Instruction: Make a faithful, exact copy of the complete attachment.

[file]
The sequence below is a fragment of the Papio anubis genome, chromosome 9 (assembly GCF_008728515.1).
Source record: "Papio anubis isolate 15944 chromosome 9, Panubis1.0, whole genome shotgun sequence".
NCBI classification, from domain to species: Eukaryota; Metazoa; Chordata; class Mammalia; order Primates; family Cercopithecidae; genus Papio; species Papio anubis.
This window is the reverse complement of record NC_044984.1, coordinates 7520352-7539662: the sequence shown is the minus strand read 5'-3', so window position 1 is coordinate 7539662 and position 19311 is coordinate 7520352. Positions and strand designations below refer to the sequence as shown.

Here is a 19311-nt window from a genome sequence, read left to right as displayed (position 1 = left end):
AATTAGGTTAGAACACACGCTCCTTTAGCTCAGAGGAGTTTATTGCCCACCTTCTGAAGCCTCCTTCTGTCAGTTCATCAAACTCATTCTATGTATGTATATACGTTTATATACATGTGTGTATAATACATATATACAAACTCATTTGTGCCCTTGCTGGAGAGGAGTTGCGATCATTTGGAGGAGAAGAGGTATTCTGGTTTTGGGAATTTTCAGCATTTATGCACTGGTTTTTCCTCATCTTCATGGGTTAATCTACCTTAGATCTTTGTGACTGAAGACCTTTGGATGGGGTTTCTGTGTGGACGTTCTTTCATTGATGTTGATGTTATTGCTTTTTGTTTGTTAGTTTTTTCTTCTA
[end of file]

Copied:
The sequence below is a fragment of the Papio anubis genome, chromosome 9 (assembly GCF_008728515.1).
Source record: "Papio anubis isolate 15944 chromosome 9, Panubis1.0, whole genome shotgun sequence".
NCBI classification, from domain to species: Eukaryota; Metazoa; Chordata; class Mammalia; order Primates; family Cercopithecidae; genus Papio; species Papio anubis.
This window is the reverse complement of record NC_044984.1, coordinates 7520352-7539662: the sequence shown is the minus strand read 5'-3', so window position 1 is coordinate 7539662 and position 19311 is coordinate 7520352. Positions and strand designations below refer to the sequence as shown.

Here is a 19311-nt window from a genome sequence, read left to right as displayed (position 1 = left end):
AATTAGGTTAGAACACACGCTCCTTTAGCTCAGAGGAGTTTATTGCCCACCTTCTGAAGCCTCCTTCTGTCAGTTCATCAAACTCATTCTATGTATGTATATACGTTTATATACATGTGTGTATAATACATATATACAAACTCATTTGTGCCCTTGCTGGAGAGGAGTTGCGATCATTTGGAGGAGAAGAGGTATTCTGGTTTTGGGAATTTTCAGCATTTATGCACTGGTTTTTCCTCATCTTCATGGGTTAATCTACCTTAGATCTTTGTGACTGAAGACCTTTGGATGGGGTTTCTGTGTGGACGTTCTTTCATTGATGTTGATGTTATTGCTTTTTGTTTGTTAGTTTTTTCTTCTA